Oddly enough, much of what is happening in the South Caucasus today resembles the turmoil of the pre-Soviet era and the inter-war period of the early twentieth century. As was the case then, Armenia, Azerbaijan and Georgia are again facing the daunting task of safeguarding their state sovereignty and protecting national security. The region’s unique geostrategic position is now of crucial significance for the evolution of the twenty-first century world order. While competition for energy resources is a highly
geopolitical issue, the rivalry over control and influence in the South Caucasus has become an ideological factor and acquired greater strategic importance for Russia and the EU.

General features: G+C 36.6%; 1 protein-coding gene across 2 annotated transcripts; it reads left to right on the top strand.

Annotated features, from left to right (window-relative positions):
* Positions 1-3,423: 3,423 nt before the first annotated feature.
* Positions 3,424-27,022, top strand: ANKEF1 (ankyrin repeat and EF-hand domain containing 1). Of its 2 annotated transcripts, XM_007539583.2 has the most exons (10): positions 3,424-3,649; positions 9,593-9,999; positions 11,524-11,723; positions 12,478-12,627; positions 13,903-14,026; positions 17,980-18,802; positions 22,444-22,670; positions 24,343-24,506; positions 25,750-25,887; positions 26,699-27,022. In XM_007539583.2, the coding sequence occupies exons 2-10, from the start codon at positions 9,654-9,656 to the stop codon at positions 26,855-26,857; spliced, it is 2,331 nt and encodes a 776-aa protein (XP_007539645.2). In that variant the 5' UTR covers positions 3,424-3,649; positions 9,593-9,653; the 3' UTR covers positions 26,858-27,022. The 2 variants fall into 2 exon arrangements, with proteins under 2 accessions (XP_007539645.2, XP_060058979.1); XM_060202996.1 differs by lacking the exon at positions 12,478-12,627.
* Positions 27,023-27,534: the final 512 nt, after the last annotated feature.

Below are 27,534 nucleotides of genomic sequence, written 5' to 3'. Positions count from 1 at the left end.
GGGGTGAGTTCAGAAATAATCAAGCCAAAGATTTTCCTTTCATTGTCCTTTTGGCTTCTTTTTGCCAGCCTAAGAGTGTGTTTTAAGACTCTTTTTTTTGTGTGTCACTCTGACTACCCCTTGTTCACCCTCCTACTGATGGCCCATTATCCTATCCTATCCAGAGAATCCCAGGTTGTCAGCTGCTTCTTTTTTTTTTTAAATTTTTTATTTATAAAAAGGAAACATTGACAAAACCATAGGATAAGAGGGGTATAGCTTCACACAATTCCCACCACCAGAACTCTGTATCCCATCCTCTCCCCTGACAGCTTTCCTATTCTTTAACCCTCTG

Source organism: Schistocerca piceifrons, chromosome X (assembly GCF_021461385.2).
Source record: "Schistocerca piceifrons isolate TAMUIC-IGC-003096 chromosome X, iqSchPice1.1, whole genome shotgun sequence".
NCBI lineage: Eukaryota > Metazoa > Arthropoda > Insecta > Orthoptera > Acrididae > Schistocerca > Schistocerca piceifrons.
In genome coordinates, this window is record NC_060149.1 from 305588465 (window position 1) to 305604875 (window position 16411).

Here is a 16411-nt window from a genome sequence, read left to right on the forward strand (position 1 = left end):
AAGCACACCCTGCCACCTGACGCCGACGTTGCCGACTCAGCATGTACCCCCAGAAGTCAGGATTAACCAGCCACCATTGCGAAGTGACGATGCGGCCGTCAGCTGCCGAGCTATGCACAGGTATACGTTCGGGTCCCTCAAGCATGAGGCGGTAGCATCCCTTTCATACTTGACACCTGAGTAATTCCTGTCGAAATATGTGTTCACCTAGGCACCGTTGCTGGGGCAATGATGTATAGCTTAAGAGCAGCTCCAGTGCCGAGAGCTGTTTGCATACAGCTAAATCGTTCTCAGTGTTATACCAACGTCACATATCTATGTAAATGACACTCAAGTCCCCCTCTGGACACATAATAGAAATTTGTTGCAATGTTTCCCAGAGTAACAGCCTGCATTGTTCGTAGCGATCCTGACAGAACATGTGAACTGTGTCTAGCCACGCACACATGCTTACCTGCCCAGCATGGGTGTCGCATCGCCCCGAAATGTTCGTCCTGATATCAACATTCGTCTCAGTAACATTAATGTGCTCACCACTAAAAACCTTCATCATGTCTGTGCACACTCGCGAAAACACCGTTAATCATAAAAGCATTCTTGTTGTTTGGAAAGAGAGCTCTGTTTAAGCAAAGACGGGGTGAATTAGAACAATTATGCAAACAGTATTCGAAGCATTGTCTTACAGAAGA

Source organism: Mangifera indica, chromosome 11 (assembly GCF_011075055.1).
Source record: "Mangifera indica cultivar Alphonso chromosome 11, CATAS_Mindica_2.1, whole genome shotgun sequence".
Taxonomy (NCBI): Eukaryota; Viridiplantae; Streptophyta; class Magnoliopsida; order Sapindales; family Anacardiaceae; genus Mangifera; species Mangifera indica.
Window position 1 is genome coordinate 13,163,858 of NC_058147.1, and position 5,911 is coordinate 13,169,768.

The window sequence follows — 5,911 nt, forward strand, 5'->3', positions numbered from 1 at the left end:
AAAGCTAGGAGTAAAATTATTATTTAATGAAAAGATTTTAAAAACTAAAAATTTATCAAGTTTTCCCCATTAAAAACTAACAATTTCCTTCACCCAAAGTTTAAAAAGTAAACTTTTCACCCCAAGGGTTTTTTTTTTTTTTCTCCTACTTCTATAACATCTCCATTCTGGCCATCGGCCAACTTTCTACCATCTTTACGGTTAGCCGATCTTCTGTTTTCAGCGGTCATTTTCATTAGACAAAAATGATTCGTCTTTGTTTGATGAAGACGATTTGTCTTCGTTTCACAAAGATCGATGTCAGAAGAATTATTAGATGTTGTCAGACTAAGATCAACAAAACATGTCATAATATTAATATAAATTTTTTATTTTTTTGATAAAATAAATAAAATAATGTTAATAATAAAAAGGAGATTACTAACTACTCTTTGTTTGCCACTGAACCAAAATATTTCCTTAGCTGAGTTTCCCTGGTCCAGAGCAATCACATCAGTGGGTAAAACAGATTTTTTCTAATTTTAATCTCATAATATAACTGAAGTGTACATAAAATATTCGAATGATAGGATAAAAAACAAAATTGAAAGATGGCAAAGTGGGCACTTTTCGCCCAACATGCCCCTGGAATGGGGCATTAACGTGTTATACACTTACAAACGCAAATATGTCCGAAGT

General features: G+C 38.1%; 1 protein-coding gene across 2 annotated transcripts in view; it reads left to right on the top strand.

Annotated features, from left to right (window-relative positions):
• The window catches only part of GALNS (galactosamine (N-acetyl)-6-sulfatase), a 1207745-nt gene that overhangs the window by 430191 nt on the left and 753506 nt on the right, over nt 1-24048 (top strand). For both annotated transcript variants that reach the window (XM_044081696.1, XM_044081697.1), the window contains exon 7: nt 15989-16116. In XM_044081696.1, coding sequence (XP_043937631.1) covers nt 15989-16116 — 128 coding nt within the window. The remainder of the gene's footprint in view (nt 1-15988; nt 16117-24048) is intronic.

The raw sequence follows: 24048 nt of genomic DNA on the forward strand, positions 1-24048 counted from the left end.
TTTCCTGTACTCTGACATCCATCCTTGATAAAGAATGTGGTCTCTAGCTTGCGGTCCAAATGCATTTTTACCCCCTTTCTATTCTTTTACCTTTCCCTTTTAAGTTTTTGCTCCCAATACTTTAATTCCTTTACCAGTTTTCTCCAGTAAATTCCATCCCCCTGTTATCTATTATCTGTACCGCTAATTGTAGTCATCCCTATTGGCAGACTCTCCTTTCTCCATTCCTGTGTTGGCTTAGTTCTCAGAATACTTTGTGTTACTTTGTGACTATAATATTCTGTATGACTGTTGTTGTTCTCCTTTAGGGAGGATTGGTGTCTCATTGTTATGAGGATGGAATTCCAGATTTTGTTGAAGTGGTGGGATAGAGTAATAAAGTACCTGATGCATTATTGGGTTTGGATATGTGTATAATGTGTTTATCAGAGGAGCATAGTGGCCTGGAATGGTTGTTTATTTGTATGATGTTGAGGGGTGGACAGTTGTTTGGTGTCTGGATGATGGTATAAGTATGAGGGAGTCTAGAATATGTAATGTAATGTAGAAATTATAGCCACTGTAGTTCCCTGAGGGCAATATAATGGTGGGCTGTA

The South Caucasus nations face the momentous choice between repeating the events of the early 1920s, when the Soviet Union was created, or those of the late 1940s, when the Marshall Plan was proposed. The return to past geopolitical models has raised interesting, yet sensitive questions. Will the current and future circumstances of competition be like those of 1917–1920 or 1947–1949, merely with new content? Are
Russia, the EU and the South Caucasus going to cooperate internationally in ventures that unite them in the reconstruction of a larger Europe, or will they fail that test?